• XVIII Airborne Corps HQ troops (300 soldiers) at Wiesbaden

The XVIII Corps, also based at Fort Bragg, is the long-standing parent formation for U.S. rapid response divisions, notably the 82nd and 101st Airborne Divisions, and the light infantry of the 10th Mountain Division. The 300 soldiers therefore will provide additional support to the troops from the 82nd, as well as likely prepare the ground in the event Washington decides to send more troops to Europe.


  • Planned: “Hundreds” of additional French troops to deploy to Romania and lead a multinational force.
  • Elements of U.S. Army’s 2nd Cavalry Regiment (1,000 troops) moved from Germany to Romania

This 2nd Cavalry has been stationed in Vilseck, Germany since 2006. It disposes of three infantry and one scout squadrons (ie. battalions) all mounted on 18-ton Stryker 8×8 wheeled armored personnel carriers, as well as an engineer and field artillery squadrons and other support units.

Though more affordable to operate and easier to transport, the Stryker was criticized in the past for lacking the firepower to counter Russian mechanized forces. Recently, the Army has sought to address this shortcoming by integrating new turrets on some Strykers with 30-millimeter cannons (Stryker Dragoon) and Javelin missiles (CROWS-J). The 2nd Cavalry happens to have been the lead unit to test the up-gunned Stryker.

Preexisting NATO Deployment

Since 2017, there’s been a 5,000-strong NATO Multinational Brigade Southeast based in Craiova, composed 80% of Romanian troops, but with international elements, especially from Poland and Bulgaria. Italy currently deploys four Eurofighters and 140 personnel for air policing; they are due to be relieved by German Eurofighters.

900 U.S. military personnel are based in Romania, including air cavalry and armored elements at Mikhail Kogalniceau Airbase, and USAF drone operators at Campia Turzii.

Russia-Romania relations have been poisoned by a frozen conflict in neighboring Moldova, formerly part of Romania. In the 1990s, Russia’s 14th Guards Army intervened to prop up a separatist republic on the east bank of the Dniester River called Transnistria. Some analysts Russian forces remaining there could be activated for military action in Ukraine.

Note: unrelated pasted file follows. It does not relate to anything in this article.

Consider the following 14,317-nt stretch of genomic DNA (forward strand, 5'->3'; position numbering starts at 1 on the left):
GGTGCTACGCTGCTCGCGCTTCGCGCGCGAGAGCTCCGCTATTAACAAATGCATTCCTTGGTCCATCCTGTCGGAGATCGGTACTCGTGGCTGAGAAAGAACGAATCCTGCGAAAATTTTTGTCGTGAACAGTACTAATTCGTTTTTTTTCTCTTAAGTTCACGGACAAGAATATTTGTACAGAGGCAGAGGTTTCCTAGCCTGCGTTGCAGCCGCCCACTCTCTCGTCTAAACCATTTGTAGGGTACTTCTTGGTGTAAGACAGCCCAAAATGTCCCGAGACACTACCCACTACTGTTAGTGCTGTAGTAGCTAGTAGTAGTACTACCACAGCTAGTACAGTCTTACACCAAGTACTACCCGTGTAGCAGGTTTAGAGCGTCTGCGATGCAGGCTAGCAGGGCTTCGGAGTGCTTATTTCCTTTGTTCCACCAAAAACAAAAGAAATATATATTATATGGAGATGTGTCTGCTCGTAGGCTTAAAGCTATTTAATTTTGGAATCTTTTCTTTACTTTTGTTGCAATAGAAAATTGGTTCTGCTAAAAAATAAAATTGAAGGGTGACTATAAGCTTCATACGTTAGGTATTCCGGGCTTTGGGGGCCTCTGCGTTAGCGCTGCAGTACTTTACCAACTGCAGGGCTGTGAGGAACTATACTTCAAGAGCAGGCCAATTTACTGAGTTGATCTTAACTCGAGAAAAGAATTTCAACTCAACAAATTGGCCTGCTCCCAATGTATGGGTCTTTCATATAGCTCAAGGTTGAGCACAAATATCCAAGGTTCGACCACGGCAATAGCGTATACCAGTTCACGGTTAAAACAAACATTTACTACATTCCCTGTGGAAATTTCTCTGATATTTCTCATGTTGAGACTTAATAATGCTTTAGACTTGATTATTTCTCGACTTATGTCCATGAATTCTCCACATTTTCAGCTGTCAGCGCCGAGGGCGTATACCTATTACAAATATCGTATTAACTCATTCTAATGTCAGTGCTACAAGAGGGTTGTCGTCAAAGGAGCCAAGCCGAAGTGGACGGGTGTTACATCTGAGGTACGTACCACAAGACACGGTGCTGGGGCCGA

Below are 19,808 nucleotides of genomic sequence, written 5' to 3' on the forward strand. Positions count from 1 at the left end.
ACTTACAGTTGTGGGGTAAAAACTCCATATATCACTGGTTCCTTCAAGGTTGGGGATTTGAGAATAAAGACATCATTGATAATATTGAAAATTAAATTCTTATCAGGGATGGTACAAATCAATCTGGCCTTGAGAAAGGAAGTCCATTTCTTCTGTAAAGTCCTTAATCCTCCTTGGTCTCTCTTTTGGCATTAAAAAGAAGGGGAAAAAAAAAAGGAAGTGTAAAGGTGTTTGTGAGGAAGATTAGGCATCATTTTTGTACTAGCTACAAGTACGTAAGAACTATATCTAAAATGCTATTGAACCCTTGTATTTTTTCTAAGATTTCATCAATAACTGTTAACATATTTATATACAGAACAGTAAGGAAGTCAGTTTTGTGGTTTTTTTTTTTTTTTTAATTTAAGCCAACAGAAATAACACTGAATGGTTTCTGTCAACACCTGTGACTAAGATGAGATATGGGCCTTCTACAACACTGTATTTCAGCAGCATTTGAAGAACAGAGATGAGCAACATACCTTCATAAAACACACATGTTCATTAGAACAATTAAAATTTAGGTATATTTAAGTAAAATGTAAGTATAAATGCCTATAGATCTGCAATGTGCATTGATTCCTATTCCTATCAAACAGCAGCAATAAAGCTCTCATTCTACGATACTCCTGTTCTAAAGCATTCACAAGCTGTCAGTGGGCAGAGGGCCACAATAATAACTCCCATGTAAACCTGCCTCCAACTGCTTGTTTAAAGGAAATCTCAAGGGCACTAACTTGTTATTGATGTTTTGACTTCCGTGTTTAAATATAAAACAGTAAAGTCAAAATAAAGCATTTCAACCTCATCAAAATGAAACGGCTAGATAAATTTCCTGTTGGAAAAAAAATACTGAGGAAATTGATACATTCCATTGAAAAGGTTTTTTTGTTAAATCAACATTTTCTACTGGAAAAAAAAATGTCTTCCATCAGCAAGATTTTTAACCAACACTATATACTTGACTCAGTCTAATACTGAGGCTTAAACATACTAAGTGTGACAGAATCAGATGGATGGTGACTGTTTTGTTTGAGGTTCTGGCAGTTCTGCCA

Moscow, in turn, professes outrage at the U.S. Aegis Ashore missile defense system deployed in Deveselu in southwestern Romania, claiming its launchers could also fire offensive Tomahawk land-attack missiles.


  • 2x Dutch F-35A Lightning stealth fighters to perform Quick Reaction Alert interceptions
  • 4x Spanish Eurofighter jets supported by 200 personnel
  • Planned: 1,000-strong Bulgarian-led multinational battalion to form in April-May
  • British RAF Typhoon squadron (based in Cyprus to patrol Black Sea airspace)

Like Romania, Bulgaria is another NATO state with a Black Sea coastline. Russia’s demands that NATO withdraw foreign troops from Romania and Bulgaria haven’t been appreciated.


A U.S. Air Force F-35A Lightning II fighter jet performs during the California International Airshow in Salinas, California, Oct. 30, 2021. The F-35A is a fifth-generation multi-role fighter platform. (U.S. Air Force photo by Staff Sgt. Andrew D. Sarver)